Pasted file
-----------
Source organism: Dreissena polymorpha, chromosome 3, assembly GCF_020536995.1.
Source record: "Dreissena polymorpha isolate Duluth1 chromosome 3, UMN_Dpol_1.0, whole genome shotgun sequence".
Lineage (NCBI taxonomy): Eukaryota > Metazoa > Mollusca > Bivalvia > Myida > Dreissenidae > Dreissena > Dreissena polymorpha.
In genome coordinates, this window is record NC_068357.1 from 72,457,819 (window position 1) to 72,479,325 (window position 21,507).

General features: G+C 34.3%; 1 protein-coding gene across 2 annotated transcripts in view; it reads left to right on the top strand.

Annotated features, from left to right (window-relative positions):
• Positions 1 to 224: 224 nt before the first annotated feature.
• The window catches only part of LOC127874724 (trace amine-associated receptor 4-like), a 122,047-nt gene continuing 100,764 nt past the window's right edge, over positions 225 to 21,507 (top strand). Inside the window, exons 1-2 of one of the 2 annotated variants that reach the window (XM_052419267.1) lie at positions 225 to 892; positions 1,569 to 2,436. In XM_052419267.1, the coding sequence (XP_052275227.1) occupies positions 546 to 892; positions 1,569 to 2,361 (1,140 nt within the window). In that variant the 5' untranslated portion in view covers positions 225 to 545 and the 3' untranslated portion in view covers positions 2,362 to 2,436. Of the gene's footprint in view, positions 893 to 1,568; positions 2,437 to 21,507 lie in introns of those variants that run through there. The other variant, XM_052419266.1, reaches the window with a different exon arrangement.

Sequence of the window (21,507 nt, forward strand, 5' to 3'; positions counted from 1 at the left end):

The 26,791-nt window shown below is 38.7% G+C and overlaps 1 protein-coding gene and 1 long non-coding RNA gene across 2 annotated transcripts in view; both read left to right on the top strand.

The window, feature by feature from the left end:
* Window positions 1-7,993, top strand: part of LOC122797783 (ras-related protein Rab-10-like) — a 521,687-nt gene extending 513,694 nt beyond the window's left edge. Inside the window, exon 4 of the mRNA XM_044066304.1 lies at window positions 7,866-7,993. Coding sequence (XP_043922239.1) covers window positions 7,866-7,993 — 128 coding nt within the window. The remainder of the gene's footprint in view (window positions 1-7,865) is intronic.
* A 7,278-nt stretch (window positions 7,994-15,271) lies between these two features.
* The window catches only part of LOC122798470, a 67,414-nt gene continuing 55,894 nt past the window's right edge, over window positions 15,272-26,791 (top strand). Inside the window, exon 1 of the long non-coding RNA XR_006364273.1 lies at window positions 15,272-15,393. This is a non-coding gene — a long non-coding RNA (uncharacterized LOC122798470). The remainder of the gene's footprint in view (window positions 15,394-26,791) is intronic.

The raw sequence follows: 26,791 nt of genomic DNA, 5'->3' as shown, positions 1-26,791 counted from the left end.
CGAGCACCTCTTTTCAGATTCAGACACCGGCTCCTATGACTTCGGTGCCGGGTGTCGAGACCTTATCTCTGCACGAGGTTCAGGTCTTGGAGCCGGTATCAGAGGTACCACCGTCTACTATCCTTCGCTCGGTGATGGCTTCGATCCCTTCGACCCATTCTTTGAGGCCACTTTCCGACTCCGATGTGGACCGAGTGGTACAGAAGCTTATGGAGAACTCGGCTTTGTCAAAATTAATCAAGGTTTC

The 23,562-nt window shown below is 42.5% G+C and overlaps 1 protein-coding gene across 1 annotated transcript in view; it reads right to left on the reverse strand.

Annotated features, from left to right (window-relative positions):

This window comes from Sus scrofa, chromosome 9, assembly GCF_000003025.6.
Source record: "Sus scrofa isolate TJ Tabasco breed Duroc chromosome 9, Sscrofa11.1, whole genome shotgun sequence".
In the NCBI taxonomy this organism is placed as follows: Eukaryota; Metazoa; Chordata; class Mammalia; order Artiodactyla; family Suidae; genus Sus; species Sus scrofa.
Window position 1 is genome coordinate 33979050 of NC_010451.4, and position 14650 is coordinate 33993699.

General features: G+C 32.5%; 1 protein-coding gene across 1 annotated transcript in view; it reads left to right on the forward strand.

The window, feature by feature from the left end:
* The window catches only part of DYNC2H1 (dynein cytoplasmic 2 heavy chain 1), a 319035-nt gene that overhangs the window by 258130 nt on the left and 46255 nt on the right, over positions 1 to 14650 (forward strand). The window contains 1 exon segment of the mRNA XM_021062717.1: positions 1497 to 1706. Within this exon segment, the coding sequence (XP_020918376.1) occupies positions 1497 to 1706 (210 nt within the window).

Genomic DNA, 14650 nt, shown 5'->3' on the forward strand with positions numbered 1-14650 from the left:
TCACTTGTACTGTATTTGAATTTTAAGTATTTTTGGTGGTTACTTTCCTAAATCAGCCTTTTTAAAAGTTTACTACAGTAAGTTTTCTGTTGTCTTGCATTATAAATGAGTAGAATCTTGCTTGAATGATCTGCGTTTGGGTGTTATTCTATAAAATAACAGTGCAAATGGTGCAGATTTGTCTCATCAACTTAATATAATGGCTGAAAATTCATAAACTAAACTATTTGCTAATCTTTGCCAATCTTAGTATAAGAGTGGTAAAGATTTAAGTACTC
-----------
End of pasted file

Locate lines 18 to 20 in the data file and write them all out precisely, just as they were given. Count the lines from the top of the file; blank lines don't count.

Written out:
Annotated features, from left to right (window-relative positions):

This window comes from Sus scrofa, chromosome 9, assembly GCF_000003025.6.
Source record: "Sus scrofa isolate TJ Tabasco breed Duroc chromosome 9, Sscrofa11.1, whole genome shotgun sequence".